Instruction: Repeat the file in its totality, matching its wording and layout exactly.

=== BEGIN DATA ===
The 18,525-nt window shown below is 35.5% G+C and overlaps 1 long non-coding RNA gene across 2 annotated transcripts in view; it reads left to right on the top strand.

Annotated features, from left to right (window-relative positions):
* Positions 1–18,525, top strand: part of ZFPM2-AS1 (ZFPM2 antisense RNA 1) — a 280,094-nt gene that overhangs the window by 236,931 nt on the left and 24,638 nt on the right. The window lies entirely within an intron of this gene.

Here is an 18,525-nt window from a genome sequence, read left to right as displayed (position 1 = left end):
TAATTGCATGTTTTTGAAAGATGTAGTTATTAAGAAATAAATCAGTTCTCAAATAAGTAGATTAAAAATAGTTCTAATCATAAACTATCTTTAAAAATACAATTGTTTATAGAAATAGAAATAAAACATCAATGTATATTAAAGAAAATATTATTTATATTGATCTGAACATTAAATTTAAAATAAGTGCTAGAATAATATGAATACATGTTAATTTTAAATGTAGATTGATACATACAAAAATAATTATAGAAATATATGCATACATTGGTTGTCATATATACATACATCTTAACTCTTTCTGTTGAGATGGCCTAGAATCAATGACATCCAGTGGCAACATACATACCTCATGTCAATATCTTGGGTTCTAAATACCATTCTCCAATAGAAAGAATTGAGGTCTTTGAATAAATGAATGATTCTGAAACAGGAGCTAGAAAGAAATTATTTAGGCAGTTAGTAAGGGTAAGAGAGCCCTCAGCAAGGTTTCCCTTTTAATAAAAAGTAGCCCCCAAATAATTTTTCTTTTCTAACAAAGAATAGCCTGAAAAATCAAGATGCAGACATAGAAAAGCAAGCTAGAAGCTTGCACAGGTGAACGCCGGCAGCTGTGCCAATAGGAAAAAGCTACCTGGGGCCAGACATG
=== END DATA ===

The 18,525-nt window shown below is 35.5% G+C and overlaps 1 long non-coding RNA gene across 2 annotated transcripts in view; it reads left to right on the top strand.

Annotated features, from left to right (window-relative positions):
* Positions 1–18,525, top strand: part of ZFPM2-AS1 (ZFPM2 antisense RNA 1) — a 280,094-nt gene that overhangs the window by 236,931 nt on the left and 24,638 nt on the right. The window lies entirely within an intron of this gene.

Here is an 18,525-nt window from a genome sequence, read left to right as displayed (position 1 = left end):
TAATTGCATGTTTTTGAAAGATGTAGTTATTAAGAAATAAATCAGTTCTCAAATAAGTAGATTAAAAATAGTTCTAATCATAAACTATCTTTAAAAATACAATTGTTTATAGAAATAGAAATAAAACATCAATGTATATTAAAGAAAATATTATTTATATTGATCTGAACATTAAATTTAAAATAAGTGCTAGAATAATATGAATACATGTTAATTTTAAATGTAGATTGATACATACAAAAATAATTATAGAAATATATGCATACATTGGTTGTCATATATACATACATCTTAACTCTTTCTGTTGAGATGGCCTAGAATCAATGACATCCAGTGGCAACATACATACCTCATGTCAATATCTTGGGTTCTAAATACCATTCTCCAATAGAAAGAATTGAGGTCTTTGAATAAATGAATGATTCTGAAACAGGAGCTAGAAAGAAATTATTTAGGCAGTTAGTAAGGGTAAGAGAGCCCTCAGCAAGGTTTCCCTTTTAATAAAAAGTAGCCCCCAAATAATTTTTCTTTTCTAACAAAGAATAGCCTGAAAAATCAAGATGCAGACATAGAAAAGCAAGCTAGAAGCTTGCACAGGTGAACGCCGGCAGCTGTGCCAATAGGAAAAAGCTACCTGGGGCCAGACATG